And I agree with Martin - the whole cost per SF thing makes me crazy. The number quoted in this piece is based on the area from the HERS rating (so outside dimension of all three levels of the building), thus a large divisor. Costs included porches and garages and well and septic (but not land and driveway and other sitework). That said, I think the cost reflects the simplicity of the form and finishes and the buildability of the plan (with a bit of money invested in a crafty stair and those George Nelson bubble lamps..


5.
Apr 3, 2013 11:28 PM ET

Response to Steven Knapp
by Nikki Pohl

Steven,

When my husband and I interviewed general contractors last year, we ended up with a shockingly large range of bids and with many very high bids that we discovered really reflected the perceived risk and learning curve of the project to each builder. Although many advertised as green or Energy Star builders, they were very wary of tackling a custom project with such out-of-the-ordinary airtightness and insulation specifications. You need to find someone competent like we did who is also eager to learn and position himself in this emerging market. We ended up with a cost-plus arrangement that includes regular discussions about the budget so that we know exactly the ramifications of each of the many decisions that are made in developing any home. So far we are on track to come in at a similar budget without land or driveway to this Connecticut home with a house of almost identical square footage here in Indiana. Again, as Martin Holliday states already, we made a different set of choices (more but lower performance triple pane windows, no solar panels, a more complex architect-created design) than the Honigs and so extrapolations to your own case will be hard to make.

Good luck! If more of us demand this sort of work everywhere, then more builders will feel comfortable taking on such projects and project costs will likely become more predictable and affordable.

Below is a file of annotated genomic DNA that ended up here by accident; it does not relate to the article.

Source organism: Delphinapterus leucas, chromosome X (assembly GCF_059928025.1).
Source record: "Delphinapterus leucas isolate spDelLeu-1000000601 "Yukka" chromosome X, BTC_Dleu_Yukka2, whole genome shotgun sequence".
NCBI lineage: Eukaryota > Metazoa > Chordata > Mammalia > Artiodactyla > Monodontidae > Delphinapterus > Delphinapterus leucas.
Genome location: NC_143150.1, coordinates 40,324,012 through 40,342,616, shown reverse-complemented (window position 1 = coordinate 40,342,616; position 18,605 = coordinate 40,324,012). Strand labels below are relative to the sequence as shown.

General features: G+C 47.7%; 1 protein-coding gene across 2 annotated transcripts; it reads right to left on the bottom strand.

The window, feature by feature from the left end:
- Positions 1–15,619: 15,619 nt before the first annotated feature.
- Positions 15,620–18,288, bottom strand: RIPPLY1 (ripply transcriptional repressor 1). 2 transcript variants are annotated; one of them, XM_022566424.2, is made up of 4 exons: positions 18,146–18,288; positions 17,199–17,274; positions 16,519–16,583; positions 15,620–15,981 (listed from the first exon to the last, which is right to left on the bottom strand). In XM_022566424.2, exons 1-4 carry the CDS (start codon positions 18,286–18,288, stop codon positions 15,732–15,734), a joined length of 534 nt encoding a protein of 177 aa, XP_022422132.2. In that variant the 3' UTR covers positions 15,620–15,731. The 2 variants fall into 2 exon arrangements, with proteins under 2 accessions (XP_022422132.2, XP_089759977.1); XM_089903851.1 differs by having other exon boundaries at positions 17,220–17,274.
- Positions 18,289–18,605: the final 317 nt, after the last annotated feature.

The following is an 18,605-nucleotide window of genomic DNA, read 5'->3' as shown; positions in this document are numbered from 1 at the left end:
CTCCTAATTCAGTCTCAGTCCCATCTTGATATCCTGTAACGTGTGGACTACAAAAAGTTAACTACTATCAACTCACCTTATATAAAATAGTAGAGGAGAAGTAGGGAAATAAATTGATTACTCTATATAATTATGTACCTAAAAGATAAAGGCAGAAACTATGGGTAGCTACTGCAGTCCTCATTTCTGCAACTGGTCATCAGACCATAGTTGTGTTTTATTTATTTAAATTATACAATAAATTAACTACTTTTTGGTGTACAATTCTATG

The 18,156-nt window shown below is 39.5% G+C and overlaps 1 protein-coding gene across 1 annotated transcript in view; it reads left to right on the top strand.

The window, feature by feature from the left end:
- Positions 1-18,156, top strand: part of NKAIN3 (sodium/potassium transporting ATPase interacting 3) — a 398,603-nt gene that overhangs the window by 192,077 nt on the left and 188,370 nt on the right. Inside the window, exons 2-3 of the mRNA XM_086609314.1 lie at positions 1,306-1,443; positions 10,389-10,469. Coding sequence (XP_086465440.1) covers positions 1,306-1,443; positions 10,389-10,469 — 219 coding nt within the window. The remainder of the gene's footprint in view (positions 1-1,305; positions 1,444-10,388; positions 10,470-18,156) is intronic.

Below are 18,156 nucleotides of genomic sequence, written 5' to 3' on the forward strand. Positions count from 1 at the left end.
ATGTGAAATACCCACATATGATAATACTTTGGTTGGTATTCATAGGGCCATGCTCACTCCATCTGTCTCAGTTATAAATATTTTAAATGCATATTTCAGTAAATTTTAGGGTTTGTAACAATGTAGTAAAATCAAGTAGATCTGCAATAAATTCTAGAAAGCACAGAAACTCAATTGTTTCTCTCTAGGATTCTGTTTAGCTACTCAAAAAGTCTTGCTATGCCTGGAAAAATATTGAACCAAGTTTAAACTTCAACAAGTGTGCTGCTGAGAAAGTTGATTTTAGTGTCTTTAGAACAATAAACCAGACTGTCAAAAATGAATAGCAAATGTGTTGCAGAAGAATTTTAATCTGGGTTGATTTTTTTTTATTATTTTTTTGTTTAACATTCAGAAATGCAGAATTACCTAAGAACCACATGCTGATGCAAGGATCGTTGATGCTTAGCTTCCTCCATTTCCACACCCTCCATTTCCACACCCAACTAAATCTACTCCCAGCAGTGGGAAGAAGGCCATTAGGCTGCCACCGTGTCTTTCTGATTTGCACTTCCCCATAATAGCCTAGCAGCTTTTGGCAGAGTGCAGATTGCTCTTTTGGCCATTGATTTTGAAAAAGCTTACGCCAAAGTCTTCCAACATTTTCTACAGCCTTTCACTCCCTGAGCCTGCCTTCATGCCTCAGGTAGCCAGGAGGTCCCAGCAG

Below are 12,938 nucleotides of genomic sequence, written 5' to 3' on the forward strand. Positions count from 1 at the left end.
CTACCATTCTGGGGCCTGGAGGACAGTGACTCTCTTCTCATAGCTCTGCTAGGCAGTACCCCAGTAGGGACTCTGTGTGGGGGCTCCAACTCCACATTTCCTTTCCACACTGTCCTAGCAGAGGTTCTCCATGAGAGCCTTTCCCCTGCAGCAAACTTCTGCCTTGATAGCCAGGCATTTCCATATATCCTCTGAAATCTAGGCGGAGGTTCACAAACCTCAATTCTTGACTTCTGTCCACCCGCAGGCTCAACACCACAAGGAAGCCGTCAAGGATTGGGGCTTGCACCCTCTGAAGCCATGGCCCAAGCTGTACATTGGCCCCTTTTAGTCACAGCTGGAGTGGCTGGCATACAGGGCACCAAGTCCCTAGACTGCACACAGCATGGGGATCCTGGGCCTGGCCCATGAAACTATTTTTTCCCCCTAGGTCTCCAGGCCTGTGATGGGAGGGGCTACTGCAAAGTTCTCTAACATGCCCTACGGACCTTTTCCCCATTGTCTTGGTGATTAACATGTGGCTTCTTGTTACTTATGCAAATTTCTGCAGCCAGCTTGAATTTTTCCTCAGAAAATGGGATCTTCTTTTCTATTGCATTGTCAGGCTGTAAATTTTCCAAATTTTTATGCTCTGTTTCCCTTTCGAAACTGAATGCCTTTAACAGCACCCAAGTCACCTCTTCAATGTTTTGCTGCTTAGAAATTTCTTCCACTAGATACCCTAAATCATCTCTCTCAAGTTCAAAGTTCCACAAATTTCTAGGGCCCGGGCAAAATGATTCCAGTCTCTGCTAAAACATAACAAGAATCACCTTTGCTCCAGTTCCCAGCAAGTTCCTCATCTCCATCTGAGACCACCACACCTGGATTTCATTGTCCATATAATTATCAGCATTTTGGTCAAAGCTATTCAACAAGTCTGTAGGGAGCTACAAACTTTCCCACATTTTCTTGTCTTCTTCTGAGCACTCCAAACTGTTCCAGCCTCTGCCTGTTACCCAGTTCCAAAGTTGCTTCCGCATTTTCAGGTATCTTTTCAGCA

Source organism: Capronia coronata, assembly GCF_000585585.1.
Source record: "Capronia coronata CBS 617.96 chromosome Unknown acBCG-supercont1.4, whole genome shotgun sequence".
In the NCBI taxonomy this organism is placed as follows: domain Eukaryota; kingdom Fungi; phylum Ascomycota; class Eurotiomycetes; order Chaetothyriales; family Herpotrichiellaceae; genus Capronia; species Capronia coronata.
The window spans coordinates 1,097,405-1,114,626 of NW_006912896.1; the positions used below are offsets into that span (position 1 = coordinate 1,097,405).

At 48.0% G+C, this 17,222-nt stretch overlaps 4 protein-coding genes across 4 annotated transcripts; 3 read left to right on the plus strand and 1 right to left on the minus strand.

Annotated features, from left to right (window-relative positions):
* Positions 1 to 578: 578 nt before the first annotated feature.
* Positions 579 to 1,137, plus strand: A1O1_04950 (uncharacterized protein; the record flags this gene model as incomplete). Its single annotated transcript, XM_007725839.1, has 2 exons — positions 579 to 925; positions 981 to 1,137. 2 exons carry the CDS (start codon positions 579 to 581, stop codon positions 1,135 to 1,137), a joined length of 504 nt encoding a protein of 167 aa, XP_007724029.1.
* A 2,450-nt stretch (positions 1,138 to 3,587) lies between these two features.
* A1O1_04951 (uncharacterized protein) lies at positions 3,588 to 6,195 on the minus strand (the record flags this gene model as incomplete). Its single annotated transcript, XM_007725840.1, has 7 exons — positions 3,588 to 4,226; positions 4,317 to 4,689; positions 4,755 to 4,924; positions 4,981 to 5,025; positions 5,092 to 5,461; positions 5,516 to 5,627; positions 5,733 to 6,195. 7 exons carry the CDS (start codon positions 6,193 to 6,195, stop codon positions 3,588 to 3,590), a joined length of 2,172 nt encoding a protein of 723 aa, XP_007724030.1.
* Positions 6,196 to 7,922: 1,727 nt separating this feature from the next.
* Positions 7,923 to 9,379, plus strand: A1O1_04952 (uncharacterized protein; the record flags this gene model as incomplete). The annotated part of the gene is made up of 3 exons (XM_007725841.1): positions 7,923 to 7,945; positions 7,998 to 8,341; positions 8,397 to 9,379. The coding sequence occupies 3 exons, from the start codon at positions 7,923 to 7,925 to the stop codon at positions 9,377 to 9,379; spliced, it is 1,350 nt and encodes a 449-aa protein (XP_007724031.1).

6.
Apr 7, 2013 12:09 PM ET

Zip Board - Cold Sheathing Issue
by Brian Beaulieu

Great article! Given the very thick walls, I was curious how the cold sheathing issue and condensation building up on the interior face of the OSB zipboard was handled?

Also, was the rigid insulation between the walls taped for an extra air barrier?


7.
Apr 8, 2013 9:28 AM ET

Drying in and out
by Jamie Wolf

The air tightness and the water management strategies (overhangs, rains screen, flashings) mean that we are mostly concerned with vapor diffusion in low load homes like this).

The permeability of the Zip and the hygroscopic capacity of the cellulose (and the sheathing in that it becomes more permeabie as it becomes wetter) are expected to buffer moisture flux and allow drying to the outside from any vapor drive from outside in - so yes the interstitial layer of foam is taped - but not to the exterior air barrier - and acts as vapor and secondary - redundant - air barrier). The inner wall is expected to act similarly for interior vapor drive and drying.

We chose this assembly based on the experience of my colleague Chuck Silver and study he had done with a modeling tool that Owens Corning offered to do basic hygrothermal modeling in which this "sandwich wall" fared the best of a series of assemblies he modeled.

I believe that there is some debate about this capacity among building scientists, thus the desire to better understand hygrothermal dynamics with WUFI and field monitoring as we go forward. I'm looking forward to more conclusive data and guidance on the performance of zip and densepack because we like building this assembly.